Loading modules for the hardware
All modules and settings are controlled in /etc/modules.conf for mandrake and /etc/conf.modules for redhat. Other methods are using the lilo.conf and /boot/grub/menu.lst.
By using the lilo.conf the modules are load as part of the kernel (built in), but the correct way of doing this is using the modules.conf file.
Before I go to the actual configuration, you may want to try some of these commands related to modules:
|/sbin/lsmod||Lists all configured modules on your system|
|/sbin/modprobe -l||Lists all available modules|
|/sbin/modprobe -c||Lists all configured aliases|
|/sbin/modprobe -r [module]||Removes a loaded module rmmod|
|/sbin/modprobe [module]||Loads a module same as insmod|
|man modprobe||Loads the documentation for modprobe|
Note: For all new modules downloaded or compiled must be moved to /lib/modules/[kernel version]/ for the system to be able to use it.
After moving the modules to the appropriate directory, run depmod -a to let the system know about the new module, to test the module run this: modprobe [module name] if the module is loaded without error that means everything is OK. If you get any error messages, that means the module is wrong, or maybe the device is already running with the appropriate driver. Believe me it happens.
Modules loaded in the /etc/modules.conf, are loaded as alias of drivers. For example:
Alias Device Driver alias eth0 8139too
Many of the modules require further configurations, like I/O addresses and IRQ numbers. The following is an example of a parallel port assigned in the file modules.conf
alias parport_lowlevel parport_pc options parport_pc io=0x378 irq = 7
It is very easy to identify, io=0x378 and irq = 7, is the address and irq assigned to the first onboard parallel port in your system.
When you install additional hardware in your system, you have to manually edit the modules.conf, unless hard drake allows you to configure it.
From the assumption of our next two-port installation we continue…
The modules.conf already contains some information; edit it to add the new information.
This port1 (integrated on the motherboard):
alias parport_lowlevel parport_pc options parport_pc io=0x378 irq=7
You could just add the parameters required in the same line or create it separately for each port. Combination of the ports 1,2,3:
alias parport_lowlevel parport_pc options parport_pc io=0x378, 0x6400, 0x6500 irq=7, 5, auto
As you can see in the io=0x378, 0x6400, 0x6500 are the IO address for each parallel port1, port2 port3. The port2 and port3 belongs to the dual ports B&C.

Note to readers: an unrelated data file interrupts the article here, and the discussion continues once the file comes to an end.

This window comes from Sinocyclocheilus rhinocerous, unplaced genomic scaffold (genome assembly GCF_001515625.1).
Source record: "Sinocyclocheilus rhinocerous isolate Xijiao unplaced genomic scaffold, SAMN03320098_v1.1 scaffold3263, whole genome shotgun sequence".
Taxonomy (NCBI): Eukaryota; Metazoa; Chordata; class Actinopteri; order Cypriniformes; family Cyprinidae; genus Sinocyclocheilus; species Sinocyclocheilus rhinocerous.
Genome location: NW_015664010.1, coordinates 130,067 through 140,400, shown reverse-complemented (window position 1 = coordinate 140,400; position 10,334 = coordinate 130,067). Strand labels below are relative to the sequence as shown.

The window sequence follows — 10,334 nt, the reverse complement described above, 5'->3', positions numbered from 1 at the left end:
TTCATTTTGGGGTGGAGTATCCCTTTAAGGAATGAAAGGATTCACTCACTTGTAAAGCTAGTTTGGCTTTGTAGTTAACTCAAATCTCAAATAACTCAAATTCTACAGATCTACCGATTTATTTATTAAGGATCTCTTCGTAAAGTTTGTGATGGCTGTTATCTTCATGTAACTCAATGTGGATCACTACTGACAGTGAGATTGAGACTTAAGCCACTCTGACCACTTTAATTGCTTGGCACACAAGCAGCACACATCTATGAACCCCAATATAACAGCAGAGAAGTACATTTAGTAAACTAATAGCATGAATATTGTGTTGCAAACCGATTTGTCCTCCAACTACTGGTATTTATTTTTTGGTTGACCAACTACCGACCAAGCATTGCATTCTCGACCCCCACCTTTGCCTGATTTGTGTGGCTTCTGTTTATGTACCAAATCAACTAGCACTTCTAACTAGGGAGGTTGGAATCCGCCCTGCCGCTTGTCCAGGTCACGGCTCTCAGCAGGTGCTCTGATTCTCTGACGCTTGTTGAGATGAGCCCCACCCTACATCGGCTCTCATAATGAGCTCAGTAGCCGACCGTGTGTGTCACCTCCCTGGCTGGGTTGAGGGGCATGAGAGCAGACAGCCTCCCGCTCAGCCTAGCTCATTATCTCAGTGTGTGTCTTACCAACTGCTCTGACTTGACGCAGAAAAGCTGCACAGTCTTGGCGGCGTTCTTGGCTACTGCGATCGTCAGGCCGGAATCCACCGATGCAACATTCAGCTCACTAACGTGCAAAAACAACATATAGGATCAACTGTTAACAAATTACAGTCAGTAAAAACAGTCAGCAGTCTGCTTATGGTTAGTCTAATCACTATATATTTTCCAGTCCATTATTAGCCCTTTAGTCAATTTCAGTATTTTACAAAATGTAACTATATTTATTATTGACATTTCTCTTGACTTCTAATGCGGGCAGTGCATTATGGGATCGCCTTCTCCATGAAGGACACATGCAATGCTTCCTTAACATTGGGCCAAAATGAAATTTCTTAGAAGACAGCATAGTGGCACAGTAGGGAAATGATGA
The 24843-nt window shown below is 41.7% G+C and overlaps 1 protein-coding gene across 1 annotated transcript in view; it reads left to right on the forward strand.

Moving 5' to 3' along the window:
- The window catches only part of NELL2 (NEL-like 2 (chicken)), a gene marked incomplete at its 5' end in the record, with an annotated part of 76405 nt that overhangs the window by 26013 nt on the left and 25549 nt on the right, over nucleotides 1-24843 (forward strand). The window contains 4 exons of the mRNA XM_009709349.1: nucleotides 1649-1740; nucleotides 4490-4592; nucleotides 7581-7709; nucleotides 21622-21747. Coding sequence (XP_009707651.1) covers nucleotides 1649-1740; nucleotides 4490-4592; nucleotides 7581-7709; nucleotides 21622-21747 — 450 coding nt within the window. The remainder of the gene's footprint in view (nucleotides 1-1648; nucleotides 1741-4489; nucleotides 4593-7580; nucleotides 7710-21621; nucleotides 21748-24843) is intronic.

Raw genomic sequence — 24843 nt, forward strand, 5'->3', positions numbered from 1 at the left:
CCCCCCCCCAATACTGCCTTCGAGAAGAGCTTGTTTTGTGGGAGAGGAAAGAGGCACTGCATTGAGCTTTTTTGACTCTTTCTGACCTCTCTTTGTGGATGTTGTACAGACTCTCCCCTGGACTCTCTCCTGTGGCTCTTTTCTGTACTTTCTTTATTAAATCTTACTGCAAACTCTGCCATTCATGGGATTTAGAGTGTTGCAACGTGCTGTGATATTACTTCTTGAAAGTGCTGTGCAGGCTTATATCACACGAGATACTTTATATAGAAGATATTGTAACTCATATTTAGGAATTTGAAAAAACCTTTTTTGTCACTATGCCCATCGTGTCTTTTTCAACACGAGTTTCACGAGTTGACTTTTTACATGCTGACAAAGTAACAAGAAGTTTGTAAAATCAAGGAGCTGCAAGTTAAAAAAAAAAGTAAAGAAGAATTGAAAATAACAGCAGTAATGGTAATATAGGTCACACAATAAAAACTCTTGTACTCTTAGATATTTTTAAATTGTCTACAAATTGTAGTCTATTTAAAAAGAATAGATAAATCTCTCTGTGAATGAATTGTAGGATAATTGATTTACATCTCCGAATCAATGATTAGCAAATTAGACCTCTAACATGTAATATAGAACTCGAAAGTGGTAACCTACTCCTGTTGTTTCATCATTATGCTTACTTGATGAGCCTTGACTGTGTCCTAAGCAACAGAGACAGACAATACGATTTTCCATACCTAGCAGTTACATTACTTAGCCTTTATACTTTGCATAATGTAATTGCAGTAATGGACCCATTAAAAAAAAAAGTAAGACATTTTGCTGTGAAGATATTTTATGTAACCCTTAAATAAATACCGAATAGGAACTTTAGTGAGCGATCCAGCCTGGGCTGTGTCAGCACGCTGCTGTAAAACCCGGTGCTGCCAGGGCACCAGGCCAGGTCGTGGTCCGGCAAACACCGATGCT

The IRQs= 7, 5, auto are assigned to the port1, port2 and port3. You can either set the IRQ number manually or set it to get first available IRQ automatically.
As I have already stated, you could also separate the settings as in the following:
Separation of ports by line
alias parport_lowlevel parport_pc options parport_pc io=0x378 irq=7 alias parport_lowlevel parport_pc options parport_pc io=0x6400 irq=5 alias parport_lowlevel parport_pc options parport_pc io=0x6500 irq=auto
If you exit the editor and save the file, restart the system. The parallel ports lp0, lp1 and lp2 should be enabled now and is ready to use. Other hardware may require special procedures, read the documentations or browse the web for help. You could also load modules or special configuration in other way such as search for it and execute it at boot time, this could be accomplished by creating a bash file. Call it whatever you want, makes it +x executable and add it in /etc/rc.d/ Before you attempt the rc.d, try adding it in /etc/modules this file is used to load from the kernel; as far as the documentation concerns. Note I am not referring to modules.conf, which is in the same directory.
Possible explanation to modules.conf alias
The modules.conf mystery puzzled me. I decided to read the documentation in the kernel sources. Here's what I found >From /usr/src/linux/Documentation/modules.txt --------------------------------------------- Whenever a program wants the kernel to use a feature that is only available as a loadable module, and if the kernel hasn't got the module installed yet, the kernel will ask the kerneld daemon to take care of the situation and make the best of it. This is what happens: - The kernel notices that a feature is requested that is not resident in the kernel. - The kernel sends a message to kerneld, with a symbolic description of the requested feature. - The kerneld daemon asks e.g. modprobe to load a module that fits this symbolic description. -------- Here's the important point that I think solves the mystery: -------- - modprobe looks into its internal "alias" translation table to see if there is a match. This table can be reconfigured and expanded by having "alias" lines in "/etc/modules.conf". -------- So, as I see it, the ppp aliases *should* already be in modprobe's internal alias translation table. People with older versions of modutils might not have it in their modprobe's alias tables, and so would need the alias lines in /etc/modules.conf . (NOTE: The following documentation file is a bit old, but it is still relevant. There is no longer a kerneld daemon, IIRC, but I might be mistaken.) Important Note was added by Jan Michael Ibanez Student, University of Asia & the Pacific